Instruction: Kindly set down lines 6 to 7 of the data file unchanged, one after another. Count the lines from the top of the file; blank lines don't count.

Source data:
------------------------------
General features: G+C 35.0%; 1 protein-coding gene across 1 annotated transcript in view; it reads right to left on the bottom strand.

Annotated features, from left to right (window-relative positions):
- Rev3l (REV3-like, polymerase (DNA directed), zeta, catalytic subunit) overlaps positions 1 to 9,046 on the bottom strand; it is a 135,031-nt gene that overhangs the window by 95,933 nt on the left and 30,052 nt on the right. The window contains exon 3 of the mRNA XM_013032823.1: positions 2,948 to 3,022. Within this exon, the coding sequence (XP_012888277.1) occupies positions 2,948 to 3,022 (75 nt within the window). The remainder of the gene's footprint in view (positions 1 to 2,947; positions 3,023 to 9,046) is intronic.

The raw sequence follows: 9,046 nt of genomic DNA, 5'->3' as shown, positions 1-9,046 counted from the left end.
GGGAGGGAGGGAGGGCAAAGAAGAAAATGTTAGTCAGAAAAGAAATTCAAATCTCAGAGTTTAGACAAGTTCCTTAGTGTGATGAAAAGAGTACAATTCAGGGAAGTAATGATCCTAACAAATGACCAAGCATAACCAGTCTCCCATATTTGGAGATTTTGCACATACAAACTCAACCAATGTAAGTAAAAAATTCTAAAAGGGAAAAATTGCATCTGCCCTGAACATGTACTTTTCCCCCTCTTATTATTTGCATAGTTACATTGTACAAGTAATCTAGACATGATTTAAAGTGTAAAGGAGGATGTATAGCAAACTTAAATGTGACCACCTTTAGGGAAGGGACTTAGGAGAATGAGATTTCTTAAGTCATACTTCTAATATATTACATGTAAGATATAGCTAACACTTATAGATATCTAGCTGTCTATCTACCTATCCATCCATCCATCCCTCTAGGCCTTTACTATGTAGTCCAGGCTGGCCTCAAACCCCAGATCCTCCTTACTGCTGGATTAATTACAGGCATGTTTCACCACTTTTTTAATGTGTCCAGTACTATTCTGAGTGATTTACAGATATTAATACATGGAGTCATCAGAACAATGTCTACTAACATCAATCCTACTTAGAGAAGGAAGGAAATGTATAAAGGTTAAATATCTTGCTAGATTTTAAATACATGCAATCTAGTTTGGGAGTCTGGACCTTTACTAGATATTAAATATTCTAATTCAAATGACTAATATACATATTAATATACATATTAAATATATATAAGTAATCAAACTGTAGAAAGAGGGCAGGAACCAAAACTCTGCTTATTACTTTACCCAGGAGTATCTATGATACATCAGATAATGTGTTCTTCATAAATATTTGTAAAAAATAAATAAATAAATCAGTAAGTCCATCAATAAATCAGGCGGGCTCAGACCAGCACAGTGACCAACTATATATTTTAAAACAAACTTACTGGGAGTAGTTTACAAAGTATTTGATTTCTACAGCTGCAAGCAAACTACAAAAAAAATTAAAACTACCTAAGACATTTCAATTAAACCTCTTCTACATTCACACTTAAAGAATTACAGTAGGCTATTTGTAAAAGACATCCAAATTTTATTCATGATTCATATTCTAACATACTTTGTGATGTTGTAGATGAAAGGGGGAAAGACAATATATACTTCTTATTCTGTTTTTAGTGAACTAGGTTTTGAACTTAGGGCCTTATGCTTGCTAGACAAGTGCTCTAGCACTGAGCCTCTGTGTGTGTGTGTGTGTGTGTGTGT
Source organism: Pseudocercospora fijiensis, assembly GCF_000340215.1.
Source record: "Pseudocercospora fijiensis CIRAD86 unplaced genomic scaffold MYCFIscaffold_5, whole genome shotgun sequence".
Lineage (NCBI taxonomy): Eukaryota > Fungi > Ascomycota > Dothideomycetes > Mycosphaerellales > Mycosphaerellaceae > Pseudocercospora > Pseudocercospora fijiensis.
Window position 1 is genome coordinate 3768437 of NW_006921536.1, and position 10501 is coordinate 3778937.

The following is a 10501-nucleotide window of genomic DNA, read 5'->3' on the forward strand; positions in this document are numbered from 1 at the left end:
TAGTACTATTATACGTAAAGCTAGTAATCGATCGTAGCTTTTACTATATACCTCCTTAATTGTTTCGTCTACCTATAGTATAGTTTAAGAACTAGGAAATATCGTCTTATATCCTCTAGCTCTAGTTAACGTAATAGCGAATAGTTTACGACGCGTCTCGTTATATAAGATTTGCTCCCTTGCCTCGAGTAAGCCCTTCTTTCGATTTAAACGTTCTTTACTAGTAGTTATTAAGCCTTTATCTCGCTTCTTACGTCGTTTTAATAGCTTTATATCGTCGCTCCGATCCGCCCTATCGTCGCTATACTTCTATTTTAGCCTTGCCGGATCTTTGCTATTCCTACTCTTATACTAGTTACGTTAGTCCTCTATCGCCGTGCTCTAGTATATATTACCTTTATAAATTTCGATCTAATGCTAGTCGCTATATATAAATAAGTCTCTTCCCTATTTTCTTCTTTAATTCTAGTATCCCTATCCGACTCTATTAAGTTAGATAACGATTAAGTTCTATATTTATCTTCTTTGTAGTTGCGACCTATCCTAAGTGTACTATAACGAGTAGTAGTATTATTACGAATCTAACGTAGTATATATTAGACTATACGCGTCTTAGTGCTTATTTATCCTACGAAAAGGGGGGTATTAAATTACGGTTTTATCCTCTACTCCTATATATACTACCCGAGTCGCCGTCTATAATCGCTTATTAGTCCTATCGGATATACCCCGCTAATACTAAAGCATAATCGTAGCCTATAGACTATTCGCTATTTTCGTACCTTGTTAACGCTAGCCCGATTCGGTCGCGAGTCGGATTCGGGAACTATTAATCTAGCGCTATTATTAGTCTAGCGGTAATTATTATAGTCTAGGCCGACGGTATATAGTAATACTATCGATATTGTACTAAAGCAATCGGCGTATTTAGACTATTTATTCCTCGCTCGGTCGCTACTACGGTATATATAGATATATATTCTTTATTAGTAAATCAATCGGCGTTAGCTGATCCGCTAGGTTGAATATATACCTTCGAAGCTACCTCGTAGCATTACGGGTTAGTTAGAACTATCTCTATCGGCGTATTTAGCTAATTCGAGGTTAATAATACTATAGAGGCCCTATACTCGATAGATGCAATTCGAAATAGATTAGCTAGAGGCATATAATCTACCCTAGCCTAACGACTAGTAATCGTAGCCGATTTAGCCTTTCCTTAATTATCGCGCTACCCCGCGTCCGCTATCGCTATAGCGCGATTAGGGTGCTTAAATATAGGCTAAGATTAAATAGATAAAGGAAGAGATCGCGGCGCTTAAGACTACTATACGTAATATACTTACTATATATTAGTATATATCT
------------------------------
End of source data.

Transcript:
Source organism: Pseudocercospora fijiensis, assembly GCF_000340215.1.
Source record: "Pseudocercospora fijiensis CIRAD86 unplaced genomic scaffold MYCFIscaffold_5, whole genome shotgun sequence".